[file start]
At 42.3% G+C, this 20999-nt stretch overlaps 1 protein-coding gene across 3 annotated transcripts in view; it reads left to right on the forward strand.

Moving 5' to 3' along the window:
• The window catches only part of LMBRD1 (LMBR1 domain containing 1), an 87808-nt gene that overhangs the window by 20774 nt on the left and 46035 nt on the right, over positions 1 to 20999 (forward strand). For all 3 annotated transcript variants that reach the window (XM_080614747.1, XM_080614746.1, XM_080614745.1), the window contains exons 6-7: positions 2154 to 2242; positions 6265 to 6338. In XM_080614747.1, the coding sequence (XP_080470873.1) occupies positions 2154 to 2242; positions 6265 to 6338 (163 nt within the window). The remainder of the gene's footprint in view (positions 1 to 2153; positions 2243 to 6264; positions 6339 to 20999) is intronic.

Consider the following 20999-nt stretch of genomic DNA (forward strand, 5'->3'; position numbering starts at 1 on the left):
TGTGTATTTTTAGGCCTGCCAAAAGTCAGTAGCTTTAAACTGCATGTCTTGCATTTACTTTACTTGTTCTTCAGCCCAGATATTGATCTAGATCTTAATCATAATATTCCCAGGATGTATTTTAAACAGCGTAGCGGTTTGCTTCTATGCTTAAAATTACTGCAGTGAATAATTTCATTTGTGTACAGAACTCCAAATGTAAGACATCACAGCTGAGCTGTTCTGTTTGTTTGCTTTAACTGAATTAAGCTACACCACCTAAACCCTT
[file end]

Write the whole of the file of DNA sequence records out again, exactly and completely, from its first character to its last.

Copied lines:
At 42.3% G+C, this 20999-nt stretch overlaps 1 protein-coding gene across 3 annotated transcripts in view; it reads left to right on the forward strand.

Moving 5' to 3' along the window:
• The window catches only part of LMBRD1 (LMBR1 domain containing 1), an 87808-nt gene that overhangs the window by 20774 nt on the left and 46035 nt on the right, over positions 1 to 20999 (forward strand). For all 3 annotated transcript variants that reach the window (XM_080614747.1, XM_080614746.1, XM_080614745.1), the window contains exons 6-7: positions 2154 to 2242; positions 6265 to 6338. In XM_080614747.1, the coding sequence (XP_080470873.1) occupies positions 2154 to 2242; positions 6265 to 6338 (163 nt within the window). The remainder of the gene's footprint in view (positions 1 to 2153; positions 2243 to 6264; positions 6339 to 20999) is intronic.

Consider the following 20999-nt stretch of genomic DNA (forward strand, 5'->3'; position numbering starts at 1 on the left):
TGTGTATTTTTAGGCCTGCCAAAAGTCAGTAGCTTTAAACTGCATGTCTTGCATTTACTTTACTTGTTCTTCAGCCCAGATATTGATCTAGATCTTAATCATAATATTCCCAGGATGTATTTTAAACAGCGTAGCGGTTTGCTTCTATGCTTAAAATTACTGCAGTGAATAATTTCATTTGTGTACAGAACTCCAAATGTAAGACATCACAGCTGAGCTGTTCTGTTTGTTTGCTTTAACTGAATTAAGCTACACCACCTAAACCCTT